One can envision three possible alternatives for the organisations that had declared allegiance to Al-Baghdadi and IS. The first is disaffiliation in order to create a separate organisation, in the manner of Hayat Tahrir Al-Sham (formerly Al-Nusra Front), which severed its organisational connection to Al-Qaeda and renounced its allegiance to Ayman Al-Zawahiri. Tahrir Al-Sham has since tried to bring some other Al-Qaeda breakaway organisations and fighters as well as some other jihadist militias in Syria under its own umbrella. IS affiliates, such as its Sinai Province, Boko Haram in Nigeria and IS in Yemen, might do the same: change their name, incorporate other terrorist entries and try to expand their influence among terrorist organisations in neighbouring countries.
The second alternative is to renounce the IS affiliation and return to Al-Qaeda and redeclare allegiance to Zawahiri.
The third is to dissolve themselves, as did the Ansar Al-Sharia in Derna, Libya, in May 2017, and the Benghazi Defence Brigades, which dissolved itself in June 2018.
ISLAMIC STATE MEMBERSHIP: The succession crisis, leadership vacuum and lack of a charismatic leader will inevitably impact on the organisation’s membership base and its cohesiveness. One alternative is to relocate and continue the IS project of creating an “Islamic state” through the gradual acquisition of control over a stretch of land, but not in Syria/Iraq. The most likely locations for such a project would be Khorasan, Libya, Yemen or West Africa where IS affiliates are still active. This alternative is contingent on the ability of IS leaders to physically relocate to such locations and assume control of the organisation’s affairs in those different environments. On the one hand, they would encounter the difficulty of infiltrating into those areas at a time when security precautions are tighter than ever. On the other, they would encounter the lack of a social incubator since IS has little influence and in most areas in which it operates.
The second alternative is fragmentation into small disparate groups with no organic connection between them but that would carry out terrorist attacks wherever they happened to base themselves. This scenario is likely in view of the disintegration that has already occurred and the fact that IS members or cells are now underground and concealing themselves among civilian populations. In other words, the organisation could re-emerge, but not as a cohesive entity but as assorted cells assuming different names. Most likely, its members would resort to rudimentary attacks, suicide bombings or planting IEDs.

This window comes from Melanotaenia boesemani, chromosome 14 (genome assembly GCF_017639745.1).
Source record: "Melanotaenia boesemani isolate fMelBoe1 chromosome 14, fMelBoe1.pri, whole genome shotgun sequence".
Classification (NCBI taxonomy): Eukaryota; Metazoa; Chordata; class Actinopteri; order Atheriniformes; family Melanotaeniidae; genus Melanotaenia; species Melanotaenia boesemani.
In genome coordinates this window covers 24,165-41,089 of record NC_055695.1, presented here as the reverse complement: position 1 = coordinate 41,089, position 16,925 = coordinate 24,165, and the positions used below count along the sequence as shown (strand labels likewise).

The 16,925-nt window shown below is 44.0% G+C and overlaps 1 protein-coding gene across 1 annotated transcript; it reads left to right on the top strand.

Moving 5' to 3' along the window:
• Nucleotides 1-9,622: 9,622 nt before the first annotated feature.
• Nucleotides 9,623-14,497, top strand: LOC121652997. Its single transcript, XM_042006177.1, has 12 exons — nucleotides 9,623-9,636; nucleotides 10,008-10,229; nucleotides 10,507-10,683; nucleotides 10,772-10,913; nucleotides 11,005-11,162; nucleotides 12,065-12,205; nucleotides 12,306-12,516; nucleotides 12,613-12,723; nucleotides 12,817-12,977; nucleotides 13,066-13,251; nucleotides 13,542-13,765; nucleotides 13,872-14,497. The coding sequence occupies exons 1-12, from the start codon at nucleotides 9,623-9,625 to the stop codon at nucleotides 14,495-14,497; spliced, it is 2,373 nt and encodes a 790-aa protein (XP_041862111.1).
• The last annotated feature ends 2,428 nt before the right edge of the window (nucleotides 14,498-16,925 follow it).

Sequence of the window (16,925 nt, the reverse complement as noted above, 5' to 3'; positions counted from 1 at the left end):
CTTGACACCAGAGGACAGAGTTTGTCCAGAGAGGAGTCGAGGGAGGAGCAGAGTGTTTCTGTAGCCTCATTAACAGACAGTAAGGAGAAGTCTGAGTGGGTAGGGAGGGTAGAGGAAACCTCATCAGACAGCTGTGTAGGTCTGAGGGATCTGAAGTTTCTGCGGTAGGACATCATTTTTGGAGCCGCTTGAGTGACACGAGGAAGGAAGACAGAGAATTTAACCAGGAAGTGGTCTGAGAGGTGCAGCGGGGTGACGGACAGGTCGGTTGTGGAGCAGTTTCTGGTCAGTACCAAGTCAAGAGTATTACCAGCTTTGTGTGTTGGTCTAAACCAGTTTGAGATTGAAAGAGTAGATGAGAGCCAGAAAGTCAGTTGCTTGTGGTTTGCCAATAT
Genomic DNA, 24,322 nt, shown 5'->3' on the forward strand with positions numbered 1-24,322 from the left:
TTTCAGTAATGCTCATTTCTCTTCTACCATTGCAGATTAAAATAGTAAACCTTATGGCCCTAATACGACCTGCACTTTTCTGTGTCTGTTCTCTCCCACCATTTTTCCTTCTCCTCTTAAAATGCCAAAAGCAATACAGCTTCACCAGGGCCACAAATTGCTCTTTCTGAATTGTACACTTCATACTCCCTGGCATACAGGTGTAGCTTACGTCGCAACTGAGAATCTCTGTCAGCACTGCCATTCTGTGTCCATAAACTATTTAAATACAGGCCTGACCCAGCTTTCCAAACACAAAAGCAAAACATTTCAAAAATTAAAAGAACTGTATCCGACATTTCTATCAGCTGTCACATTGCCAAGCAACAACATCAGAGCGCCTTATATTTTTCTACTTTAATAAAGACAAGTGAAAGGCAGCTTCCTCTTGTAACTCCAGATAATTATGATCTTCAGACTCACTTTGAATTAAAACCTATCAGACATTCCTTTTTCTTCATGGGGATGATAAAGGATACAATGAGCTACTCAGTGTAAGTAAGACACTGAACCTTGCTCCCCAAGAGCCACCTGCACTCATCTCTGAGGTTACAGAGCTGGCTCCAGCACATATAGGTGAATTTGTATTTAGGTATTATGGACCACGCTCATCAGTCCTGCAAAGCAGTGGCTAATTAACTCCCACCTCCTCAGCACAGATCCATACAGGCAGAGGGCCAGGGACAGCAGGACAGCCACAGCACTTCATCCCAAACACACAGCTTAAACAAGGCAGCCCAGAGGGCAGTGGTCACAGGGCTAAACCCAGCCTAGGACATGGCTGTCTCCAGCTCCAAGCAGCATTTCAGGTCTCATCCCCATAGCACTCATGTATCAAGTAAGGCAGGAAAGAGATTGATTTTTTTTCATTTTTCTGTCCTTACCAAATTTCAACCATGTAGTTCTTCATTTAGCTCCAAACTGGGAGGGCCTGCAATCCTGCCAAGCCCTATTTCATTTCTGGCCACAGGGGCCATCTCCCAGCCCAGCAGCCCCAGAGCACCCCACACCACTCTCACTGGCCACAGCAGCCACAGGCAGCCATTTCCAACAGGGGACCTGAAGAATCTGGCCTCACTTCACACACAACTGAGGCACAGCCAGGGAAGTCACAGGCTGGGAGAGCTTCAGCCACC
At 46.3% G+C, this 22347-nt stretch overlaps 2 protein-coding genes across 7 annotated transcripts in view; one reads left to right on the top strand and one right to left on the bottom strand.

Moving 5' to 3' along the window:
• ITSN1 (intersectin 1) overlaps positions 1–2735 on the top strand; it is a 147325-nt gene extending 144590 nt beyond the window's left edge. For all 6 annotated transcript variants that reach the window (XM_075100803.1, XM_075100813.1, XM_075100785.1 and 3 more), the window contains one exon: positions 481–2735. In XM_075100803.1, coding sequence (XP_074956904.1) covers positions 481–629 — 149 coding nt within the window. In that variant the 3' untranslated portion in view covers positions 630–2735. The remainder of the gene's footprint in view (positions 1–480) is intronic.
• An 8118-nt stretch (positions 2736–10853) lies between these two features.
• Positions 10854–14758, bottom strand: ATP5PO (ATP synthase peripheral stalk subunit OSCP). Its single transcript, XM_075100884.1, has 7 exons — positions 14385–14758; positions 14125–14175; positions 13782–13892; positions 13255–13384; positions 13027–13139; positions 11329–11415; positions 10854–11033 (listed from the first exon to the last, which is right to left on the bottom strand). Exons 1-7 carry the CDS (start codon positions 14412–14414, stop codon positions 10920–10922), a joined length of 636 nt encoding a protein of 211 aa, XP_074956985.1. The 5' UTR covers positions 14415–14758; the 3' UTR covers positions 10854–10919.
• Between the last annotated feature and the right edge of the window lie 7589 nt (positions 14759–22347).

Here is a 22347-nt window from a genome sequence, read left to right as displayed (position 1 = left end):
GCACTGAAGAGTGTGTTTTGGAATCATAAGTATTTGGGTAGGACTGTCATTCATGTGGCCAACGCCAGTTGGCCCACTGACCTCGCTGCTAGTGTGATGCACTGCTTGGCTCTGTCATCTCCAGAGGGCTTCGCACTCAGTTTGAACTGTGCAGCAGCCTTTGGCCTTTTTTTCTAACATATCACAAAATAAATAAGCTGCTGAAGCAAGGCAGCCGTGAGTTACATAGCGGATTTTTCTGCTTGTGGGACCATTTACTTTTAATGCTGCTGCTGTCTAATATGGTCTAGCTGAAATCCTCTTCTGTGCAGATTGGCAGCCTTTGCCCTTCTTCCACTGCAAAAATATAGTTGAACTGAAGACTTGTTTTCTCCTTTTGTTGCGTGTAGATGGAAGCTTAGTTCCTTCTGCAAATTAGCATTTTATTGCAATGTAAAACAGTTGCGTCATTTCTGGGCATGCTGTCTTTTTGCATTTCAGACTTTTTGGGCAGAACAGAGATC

HEADQUARTERS AND CENTRALISATION: With the confirmation of Al-Baghdadi’s death, IS will now face the question, at least theoretically, as to where to base itself. When the group first emerged, it established its capital in Mosul. Following its defeat there in mid-2017, the organisation shifted its headquarters to Syria, moving from Deir Al-Zor to Raqqa and then to Baghouz until its fall in March 2019. The question of where to set up headquarters now could trigger a dispute among different factions or subsidiaries, each keen to have the caliphate capital in their area because of the clout and prestige this would give them over other branches. Perhaps the foremost rivals in this regard are Khorasan Province in Afghanistan and the West African Province (formerly Boko Haram) in Nigeria. Other contenders might be Libya, the Caucasus or Yemen. Conceivably, competition over the headquarters question could escalate into outright internal conflict, especially in the event of the rise of a new leadership that is not well liked by the various IS branches and affiliates, or that is regarded as weak, as was the case with Ayman Al-Zawahiri after the death of Osama Bin Laden.
On the whole, the factors of disintegration and organisational weakness outweigh the factors of cohesion and resurgence following the death of Al-Baghdadi. The candidates for succession are not of his calibre as an organisational and motivational leader and, caught between a power vacuum and other pressures, infighting between IS leaders and branches is likely to grow more intense.
*A version of this article appears in print in the 31 October, 2019 edition of Al-Ahram Weekly.